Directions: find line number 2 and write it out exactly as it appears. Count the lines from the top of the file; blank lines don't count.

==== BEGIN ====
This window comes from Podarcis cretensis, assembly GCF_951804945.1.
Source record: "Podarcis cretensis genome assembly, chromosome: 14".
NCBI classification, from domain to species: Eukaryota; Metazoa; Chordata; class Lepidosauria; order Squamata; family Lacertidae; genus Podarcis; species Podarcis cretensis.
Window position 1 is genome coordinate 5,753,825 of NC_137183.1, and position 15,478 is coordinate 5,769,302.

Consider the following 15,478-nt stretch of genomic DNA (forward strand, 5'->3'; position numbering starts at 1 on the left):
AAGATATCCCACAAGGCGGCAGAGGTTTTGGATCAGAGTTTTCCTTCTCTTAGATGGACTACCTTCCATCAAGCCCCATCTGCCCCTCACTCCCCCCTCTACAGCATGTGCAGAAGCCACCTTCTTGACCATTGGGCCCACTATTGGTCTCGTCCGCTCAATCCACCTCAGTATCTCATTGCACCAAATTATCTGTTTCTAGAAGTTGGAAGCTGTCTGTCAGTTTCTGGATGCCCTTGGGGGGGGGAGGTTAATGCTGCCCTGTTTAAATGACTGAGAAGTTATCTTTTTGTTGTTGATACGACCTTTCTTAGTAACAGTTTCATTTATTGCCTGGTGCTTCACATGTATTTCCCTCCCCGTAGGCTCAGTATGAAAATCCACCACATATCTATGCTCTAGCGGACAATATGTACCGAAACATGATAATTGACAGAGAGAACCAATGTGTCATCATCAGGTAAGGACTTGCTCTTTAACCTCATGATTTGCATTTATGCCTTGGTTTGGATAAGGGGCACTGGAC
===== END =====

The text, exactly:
Source record: "Podarcis cretensis genome assembly, chromosome: 14".